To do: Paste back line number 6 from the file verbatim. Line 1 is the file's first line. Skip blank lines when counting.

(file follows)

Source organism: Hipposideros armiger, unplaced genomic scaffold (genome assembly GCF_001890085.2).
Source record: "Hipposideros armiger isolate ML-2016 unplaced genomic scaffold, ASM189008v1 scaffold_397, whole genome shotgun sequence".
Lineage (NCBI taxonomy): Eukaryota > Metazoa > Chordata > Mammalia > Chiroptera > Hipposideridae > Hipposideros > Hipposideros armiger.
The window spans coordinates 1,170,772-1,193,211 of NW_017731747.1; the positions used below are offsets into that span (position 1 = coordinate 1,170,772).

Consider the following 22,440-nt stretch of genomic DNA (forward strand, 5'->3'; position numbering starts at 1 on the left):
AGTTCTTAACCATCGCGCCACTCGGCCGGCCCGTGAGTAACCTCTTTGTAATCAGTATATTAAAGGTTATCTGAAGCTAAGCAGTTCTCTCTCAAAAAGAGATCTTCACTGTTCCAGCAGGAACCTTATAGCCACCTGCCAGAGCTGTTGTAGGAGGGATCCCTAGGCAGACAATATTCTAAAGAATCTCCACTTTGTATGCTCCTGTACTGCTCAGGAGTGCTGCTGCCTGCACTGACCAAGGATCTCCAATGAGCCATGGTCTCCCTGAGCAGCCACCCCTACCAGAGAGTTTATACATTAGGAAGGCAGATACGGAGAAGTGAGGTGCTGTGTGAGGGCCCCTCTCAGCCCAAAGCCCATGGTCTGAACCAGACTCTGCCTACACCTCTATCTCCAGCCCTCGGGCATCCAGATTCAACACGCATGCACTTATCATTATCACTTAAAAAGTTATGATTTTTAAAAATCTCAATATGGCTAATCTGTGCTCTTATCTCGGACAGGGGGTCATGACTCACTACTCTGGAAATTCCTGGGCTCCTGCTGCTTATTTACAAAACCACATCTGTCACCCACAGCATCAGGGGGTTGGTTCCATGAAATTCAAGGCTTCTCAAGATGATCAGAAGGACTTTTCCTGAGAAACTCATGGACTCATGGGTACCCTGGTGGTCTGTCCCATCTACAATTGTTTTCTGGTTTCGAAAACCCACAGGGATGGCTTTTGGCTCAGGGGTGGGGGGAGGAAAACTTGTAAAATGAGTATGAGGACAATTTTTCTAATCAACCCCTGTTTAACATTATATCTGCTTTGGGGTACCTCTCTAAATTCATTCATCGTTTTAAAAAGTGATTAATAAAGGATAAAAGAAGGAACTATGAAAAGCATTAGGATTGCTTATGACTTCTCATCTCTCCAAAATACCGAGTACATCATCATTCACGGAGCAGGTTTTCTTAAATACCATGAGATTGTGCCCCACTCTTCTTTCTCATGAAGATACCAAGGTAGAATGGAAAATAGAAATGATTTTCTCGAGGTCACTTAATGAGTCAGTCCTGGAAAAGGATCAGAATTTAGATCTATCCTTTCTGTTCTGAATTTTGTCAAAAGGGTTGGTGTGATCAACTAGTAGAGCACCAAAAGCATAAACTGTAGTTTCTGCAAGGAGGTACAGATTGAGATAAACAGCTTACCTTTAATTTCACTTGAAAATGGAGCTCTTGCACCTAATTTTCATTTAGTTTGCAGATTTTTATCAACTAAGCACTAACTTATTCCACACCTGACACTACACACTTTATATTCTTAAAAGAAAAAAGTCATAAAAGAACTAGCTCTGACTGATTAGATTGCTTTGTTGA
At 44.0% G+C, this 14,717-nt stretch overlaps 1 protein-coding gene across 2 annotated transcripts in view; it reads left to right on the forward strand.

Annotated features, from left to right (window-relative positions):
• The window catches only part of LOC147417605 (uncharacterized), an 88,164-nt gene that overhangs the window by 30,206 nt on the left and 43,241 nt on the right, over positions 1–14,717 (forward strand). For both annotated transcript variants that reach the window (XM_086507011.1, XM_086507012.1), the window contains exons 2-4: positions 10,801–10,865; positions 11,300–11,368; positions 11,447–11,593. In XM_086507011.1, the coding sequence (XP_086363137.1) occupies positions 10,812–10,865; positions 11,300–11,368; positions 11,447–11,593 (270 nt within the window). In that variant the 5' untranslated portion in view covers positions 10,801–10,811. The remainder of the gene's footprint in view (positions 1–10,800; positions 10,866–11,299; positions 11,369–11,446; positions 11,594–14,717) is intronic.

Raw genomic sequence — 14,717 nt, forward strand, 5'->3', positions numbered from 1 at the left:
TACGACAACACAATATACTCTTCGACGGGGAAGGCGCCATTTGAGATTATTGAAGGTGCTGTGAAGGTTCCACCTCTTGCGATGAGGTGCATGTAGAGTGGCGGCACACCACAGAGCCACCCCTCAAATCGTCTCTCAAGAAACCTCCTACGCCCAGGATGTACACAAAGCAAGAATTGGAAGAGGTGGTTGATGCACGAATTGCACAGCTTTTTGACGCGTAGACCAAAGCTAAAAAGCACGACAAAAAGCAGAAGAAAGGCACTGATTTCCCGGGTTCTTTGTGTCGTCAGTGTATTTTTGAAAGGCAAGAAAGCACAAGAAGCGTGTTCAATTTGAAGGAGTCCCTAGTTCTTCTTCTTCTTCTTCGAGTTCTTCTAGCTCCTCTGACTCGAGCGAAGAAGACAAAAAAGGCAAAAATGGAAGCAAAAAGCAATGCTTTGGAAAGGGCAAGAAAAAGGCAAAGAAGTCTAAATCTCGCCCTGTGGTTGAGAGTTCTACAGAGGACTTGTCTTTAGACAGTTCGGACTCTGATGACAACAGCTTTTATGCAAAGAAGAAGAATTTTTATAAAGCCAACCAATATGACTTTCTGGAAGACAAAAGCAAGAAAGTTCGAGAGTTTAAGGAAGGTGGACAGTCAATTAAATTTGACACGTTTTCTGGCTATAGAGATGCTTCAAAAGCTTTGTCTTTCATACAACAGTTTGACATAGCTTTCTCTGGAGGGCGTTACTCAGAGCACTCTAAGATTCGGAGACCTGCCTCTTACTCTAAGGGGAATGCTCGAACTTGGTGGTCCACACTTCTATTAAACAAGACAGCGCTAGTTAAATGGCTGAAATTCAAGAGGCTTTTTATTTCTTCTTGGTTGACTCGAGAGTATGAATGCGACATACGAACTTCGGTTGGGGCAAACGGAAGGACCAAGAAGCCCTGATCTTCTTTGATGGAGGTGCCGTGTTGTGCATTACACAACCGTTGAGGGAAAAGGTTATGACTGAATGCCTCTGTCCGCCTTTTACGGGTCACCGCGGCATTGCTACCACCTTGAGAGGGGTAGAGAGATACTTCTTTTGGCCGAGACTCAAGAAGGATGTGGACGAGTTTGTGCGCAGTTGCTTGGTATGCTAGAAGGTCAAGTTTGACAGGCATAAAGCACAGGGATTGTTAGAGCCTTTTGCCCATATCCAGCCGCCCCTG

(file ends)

AGTTCTTAACCATCGCGCCACTCGGCCGGCCCGTGAGTAACCTCTTTGTAATCAGTATATTAAAGGTTATCTGAAGCTAAGCAGTTCTCTCTCAAAAAGAGATCTTCACTGTTCCAGCAGGAACCTTATAGCCACCTGCCAGAGCTGTTGTAGGAGGGATCCCTAGGCAGACAATATTCTAAAGAATCTCCACTTTGTATGCTCCTGTACTGCTCAGGAGTGCTGCTGCCTGCACTGACCAAGGATCTCCAATGAGCCATGGTCTCCCTGAGCAGCCACCCCTACCAGAGAGTTTATACATTAGGAAGGCAGATACGGAGAAGTGAGGTGCTGTGTGAGGGCCCCTCTCAGCCCAAAGCCCATGGTCTGAACCAGACTCTGCCTACACCTCTATCTCCAGCCCTCGGGCATCCAGATTCAACACGCATGCACTTATCATTATCACTTAAAAAGTTATGATTTTTAAAAATCTCAATATGGCTAATCTGTGCTCTTATCTCGGACAGGGGGTCATGACTCACTACTCTGGAAATTCCTGGGCTCCTGCTGCTTATTTACAAAACCACATCTGTCACCCACAGCATCAGGGGGTTGGTTCCATGAAATTCAAGGCTTCTCAAGATGATCAGAAGGACTTTTCCTGAGAAACTCATGGACTCATGGGTACCCTGGTGGTCTGTCCCATCTACAATTGTTTTCTGGTTTCGAAAACCCACAGGGATGGCTTTTGGCTCAGGGGTGGGGGGAGGAAAACTTGTAAAATGAGTATGAGGACAATTTTTCTAATCAACCCCTGTTTAACATTATATCTGCTTTGGGGTACCTCTCTAAATTCATTCATCGTTTTAAAAAGTGATTAATAAAGGATAAAAGAAGGAACTATGAAAAGCATTAGGATTGCTTATGACTTCTCATCTCTCCAAAATACCGAGTACATCATCATTCACGGAGCAGGTTTTCTTAAATACCATGAGATTGTGCCCCACTCTTCTTTCTCATGAAGATACCAAGGTAGAATGGAAAATAGAAATGATTTTCTCGAGGTCACTTAATGAGTCAGTCCTGGAAAAGGATCAGAATTTAGATCTATCCTTTCTGTTCTGAATTTTGTCAAAAGGGTTGGTGTGATCAACTAGTAGAGCACCAAAAGCATAAACTGTAGTTTCTGCAAGGAGGTACAGATTGAGATAAACAGCTTACCTTTAATTTCACTTGAAAATGGAGCTCTTGCACCTAATTTTCATTTAGTTTGCAGATTTTTATCAACTAAGCACTAACTTATTCCACACCTGACACTACACACTTTATATTCTTAAAAGAAAAAAGTCATAAAAGAACTAGCTCTGACTGATTAGATTGCTTTGTTGA